Andrew Pulsipher The Facebook post that launched a viral awareness campaign.

Born with HIV in 1981, Andrew Pulsipher started meds when he was just 8 years old, after losing both parents to the virus. He was raised by an aunt and uncle in a supportive environment, and today he’s happily married in Queen Creek, Arizona, and the proud papa of three HIV-negative kids (the first conceived through a fertility treatment, the other two the old-fashioned way). Despite the strong family ties, though, he was never very open about his HIV. “That was always the lifestyle I led,” he recalls. “It never occurred to me to tell everyone.”

Until now.

Earlier this year, he decided to be more public, as a way to help other people with the virus know they could live a long life and even have a family. But how to disclose? “I tried to think of a fun way to say I’m HIV positive and explain it,” he says. “I thought, maybe a photo on Facebook with a few facts about me—not a long story—so I decided to take that angle and see what happens.”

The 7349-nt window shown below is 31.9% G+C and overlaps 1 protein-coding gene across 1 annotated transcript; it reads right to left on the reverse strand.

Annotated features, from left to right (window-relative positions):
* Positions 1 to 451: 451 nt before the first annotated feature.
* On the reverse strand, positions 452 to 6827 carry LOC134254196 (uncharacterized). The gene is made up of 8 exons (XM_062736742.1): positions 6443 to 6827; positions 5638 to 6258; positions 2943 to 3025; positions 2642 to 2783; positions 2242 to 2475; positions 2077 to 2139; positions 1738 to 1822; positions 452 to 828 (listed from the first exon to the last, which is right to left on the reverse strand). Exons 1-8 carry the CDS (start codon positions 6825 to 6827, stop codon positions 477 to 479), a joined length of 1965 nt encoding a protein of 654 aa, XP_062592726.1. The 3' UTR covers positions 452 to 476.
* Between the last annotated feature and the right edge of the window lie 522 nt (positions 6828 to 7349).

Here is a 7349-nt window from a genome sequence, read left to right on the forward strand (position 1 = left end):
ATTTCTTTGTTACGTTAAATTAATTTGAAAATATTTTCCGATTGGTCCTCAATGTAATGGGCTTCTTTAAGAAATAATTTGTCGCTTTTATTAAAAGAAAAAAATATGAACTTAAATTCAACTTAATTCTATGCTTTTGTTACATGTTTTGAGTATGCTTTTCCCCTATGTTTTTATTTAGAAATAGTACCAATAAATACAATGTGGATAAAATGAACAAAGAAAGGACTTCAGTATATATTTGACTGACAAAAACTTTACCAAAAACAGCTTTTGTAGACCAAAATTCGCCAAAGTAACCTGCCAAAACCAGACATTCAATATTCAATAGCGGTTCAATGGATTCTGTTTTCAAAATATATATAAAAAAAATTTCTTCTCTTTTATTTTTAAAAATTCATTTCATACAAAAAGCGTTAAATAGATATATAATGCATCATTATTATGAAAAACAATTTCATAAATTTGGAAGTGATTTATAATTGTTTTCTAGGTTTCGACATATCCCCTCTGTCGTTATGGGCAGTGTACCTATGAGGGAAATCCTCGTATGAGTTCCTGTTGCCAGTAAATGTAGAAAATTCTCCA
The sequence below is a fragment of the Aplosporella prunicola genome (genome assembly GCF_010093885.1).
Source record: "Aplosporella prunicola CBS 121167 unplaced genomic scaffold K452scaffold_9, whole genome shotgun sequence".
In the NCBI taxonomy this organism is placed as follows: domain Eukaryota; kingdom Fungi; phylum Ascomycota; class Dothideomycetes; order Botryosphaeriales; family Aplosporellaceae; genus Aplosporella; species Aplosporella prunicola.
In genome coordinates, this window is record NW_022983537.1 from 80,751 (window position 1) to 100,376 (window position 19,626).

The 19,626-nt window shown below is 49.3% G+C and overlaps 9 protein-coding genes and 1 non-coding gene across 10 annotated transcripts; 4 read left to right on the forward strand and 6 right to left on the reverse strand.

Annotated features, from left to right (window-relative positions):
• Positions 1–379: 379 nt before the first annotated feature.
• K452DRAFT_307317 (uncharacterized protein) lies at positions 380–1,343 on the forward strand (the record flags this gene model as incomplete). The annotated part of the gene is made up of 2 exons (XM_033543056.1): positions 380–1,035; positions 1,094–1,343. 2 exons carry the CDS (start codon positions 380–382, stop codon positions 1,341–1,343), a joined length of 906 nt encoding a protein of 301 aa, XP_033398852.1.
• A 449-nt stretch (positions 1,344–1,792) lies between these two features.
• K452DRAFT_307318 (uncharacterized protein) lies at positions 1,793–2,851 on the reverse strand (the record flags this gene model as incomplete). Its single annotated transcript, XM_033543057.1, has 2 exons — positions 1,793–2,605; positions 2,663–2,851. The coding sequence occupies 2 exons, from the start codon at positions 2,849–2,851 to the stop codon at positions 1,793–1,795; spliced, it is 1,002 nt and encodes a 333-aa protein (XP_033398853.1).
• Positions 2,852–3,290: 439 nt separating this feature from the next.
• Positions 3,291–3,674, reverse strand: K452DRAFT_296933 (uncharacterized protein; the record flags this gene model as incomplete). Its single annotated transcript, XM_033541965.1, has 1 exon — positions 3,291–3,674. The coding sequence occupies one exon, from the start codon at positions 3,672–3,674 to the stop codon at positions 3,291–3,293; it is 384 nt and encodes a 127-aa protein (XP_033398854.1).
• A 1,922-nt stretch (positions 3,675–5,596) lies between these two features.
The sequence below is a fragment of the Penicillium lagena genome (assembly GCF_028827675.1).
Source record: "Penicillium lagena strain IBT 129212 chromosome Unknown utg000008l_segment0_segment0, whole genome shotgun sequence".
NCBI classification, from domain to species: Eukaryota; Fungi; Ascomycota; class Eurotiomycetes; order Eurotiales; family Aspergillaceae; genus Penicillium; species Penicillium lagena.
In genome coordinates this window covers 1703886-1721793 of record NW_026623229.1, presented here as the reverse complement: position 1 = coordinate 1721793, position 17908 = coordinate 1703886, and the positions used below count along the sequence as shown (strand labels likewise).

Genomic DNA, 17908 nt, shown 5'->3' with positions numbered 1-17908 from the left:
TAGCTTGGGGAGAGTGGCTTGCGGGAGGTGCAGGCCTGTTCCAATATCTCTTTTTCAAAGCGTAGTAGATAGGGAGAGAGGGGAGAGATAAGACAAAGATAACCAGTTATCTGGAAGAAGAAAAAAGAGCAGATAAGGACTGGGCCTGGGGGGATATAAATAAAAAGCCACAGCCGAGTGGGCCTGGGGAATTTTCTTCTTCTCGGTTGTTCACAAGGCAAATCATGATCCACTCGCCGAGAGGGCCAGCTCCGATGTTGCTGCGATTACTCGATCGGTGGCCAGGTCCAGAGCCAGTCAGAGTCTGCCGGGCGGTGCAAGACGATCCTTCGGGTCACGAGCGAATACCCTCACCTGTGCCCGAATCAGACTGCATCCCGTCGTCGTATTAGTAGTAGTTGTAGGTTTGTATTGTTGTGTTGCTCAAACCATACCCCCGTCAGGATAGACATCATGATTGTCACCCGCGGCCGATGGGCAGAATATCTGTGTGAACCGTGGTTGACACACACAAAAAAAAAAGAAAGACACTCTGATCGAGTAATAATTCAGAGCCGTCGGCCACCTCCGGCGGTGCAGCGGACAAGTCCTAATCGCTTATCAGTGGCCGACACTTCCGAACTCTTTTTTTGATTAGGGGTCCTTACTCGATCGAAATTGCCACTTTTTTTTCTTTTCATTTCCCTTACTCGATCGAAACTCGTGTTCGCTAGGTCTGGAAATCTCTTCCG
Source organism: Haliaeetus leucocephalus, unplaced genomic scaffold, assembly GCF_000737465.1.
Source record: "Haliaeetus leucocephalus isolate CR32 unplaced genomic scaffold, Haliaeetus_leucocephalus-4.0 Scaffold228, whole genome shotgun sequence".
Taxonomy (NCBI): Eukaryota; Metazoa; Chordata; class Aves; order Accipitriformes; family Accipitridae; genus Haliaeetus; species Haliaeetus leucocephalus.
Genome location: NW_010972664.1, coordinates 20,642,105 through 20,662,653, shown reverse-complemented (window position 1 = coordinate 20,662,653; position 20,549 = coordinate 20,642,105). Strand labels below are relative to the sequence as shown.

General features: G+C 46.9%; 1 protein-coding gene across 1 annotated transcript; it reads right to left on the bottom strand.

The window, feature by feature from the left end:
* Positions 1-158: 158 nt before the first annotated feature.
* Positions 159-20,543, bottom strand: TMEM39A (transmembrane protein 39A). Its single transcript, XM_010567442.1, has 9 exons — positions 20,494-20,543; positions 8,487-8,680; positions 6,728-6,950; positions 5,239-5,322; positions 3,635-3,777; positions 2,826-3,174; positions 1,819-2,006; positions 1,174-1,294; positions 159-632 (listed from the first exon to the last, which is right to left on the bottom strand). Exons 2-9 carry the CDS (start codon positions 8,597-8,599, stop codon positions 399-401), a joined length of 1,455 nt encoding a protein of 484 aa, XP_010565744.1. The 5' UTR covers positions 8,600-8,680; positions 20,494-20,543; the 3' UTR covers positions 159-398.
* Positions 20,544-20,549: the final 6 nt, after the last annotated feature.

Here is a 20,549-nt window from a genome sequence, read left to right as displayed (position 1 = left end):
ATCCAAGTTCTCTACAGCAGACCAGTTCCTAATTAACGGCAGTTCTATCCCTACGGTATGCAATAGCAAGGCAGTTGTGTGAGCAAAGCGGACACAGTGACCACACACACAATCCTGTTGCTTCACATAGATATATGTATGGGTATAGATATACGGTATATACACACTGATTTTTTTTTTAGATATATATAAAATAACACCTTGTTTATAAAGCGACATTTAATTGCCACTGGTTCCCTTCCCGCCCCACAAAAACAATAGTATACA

The results? “The local TV news from Phoenix called and said the story had like 8,000 shares. I was like, ‘It does?’ And they said, ‘We want to come to your house and interview you—today!’ I said, ‘I have three small children and need to clean up!’”

The Associated Press ran the piece, as did the Huffington Post and BuzzFeed. People are still coming across the story and leaving him messages. “People always ask, ‘How do you find love?’ And I say, ‘You don’t have to disclose right away. Get to know the person.’ I waited five or six months to tell my wife. She understood—but she was very into science, so that helped.”

Pulsipher hopes to parlay his sudden fame into an actual job. “I think I’d be a benefit to kids living with HIV,” he says. “I was there. I get it.” Meanwhile, he’s enjoying the spotlight. “People say all these wonderful things about me,” he says, “but I joke that I haven’t been part of the HIV movement for 34 years, even though I’ve had it for that long. It’s taken me a while.” He’s certainly making up for lost time.

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